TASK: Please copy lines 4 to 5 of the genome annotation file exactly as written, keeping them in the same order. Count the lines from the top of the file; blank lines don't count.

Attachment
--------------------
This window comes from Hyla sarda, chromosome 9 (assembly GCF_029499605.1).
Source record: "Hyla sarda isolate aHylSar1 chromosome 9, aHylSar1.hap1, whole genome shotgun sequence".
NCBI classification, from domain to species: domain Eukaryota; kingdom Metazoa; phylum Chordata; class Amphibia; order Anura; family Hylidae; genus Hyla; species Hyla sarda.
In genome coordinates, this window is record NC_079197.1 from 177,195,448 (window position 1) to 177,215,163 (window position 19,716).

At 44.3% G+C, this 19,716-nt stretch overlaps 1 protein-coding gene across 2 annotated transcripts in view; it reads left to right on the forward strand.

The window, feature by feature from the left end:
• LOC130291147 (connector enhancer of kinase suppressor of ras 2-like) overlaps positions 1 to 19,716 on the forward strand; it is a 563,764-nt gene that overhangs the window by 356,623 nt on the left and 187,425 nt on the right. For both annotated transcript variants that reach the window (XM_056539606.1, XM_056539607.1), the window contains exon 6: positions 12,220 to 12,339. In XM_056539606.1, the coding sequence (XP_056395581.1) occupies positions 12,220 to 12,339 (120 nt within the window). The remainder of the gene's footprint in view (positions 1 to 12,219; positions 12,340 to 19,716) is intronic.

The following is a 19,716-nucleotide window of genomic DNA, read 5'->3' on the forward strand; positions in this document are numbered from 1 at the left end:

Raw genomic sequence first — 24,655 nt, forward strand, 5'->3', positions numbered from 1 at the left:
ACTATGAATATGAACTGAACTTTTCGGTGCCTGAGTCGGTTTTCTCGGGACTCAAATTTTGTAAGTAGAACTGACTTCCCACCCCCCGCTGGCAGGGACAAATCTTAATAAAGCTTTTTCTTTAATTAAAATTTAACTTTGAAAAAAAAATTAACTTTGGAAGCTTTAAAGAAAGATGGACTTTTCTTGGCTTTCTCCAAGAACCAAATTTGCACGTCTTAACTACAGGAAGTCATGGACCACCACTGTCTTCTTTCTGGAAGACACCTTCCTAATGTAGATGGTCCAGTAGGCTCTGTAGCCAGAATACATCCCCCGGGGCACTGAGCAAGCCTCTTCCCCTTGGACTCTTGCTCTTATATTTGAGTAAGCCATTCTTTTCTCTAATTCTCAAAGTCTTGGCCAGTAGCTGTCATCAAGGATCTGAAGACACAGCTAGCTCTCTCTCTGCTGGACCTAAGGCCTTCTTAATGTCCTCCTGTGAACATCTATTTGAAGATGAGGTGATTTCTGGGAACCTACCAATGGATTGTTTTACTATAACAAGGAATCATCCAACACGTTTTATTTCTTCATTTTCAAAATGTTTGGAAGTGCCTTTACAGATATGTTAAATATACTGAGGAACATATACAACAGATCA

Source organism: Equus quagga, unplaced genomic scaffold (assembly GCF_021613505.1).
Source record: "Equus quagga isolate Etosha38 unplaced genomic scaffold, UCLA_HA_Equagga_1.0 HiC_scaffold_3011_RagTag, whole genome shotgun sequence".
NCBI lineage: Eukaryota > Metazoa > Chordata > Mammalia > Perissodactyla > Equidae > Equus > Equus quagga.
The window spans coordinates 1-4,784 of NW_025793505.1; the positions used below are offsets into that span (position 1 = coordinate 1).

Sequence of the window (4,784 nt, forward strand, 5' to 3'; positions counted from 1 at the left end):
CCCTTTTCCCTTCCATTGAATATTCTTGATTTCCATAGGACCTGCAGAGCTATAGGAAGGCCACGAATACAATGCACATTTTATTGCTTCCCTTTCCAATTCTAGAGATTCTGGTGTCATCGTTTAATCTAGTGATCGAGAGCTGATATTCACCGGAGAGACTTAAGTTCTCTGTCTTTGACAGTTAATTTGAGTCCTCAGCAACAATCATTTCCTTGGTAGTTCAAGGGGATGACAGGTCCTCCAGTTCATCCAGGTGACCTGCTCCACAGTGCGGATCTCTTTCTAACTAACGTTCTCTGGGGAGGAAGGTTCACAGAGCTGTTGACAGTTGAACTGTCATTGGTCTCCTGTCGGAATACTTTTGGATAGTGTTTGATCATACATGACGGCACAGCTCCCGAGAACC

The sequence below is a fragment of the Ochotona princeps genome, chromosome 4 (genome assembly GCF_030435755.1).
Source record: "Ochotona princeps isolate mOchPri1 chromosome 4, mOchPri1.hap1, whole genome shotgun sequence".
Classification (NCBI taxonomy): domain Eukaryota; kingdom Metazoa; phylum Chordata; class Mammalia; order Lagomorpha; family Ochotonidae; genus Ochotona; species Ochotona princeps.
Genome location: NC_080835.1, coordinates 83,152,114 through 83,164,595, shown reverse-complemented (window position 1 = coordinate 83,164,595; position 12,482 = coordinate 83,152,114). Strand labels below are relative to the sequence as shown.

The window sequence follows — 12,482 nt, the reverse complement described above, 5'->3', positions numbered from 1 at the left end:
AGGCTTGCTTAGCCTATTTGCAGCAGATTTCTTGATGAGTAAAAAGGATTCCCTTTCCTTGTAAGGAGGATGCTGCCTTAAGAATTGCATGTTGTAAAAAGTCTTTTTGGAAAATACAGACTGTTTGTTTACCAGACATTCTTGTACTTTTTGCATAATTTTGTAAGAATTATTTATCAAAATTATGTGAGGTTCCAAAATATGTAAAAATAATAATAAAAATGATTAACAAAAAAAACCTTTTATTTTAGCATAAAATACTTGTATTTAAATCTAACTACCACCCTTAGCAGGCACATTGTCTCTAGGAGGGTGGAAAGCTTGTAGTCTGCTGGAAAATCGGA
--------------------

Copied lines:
In genome coordinates, this window is record NC_079197.1 from 177,195,448 (window position 1) to 177,215,163 (window position 19,716).

At 44.3% G+C, this 19,716-nt stretch overlaps 1 protein-coding gene across 2 annotated transcripts in view; it reads left to right on the forward strand.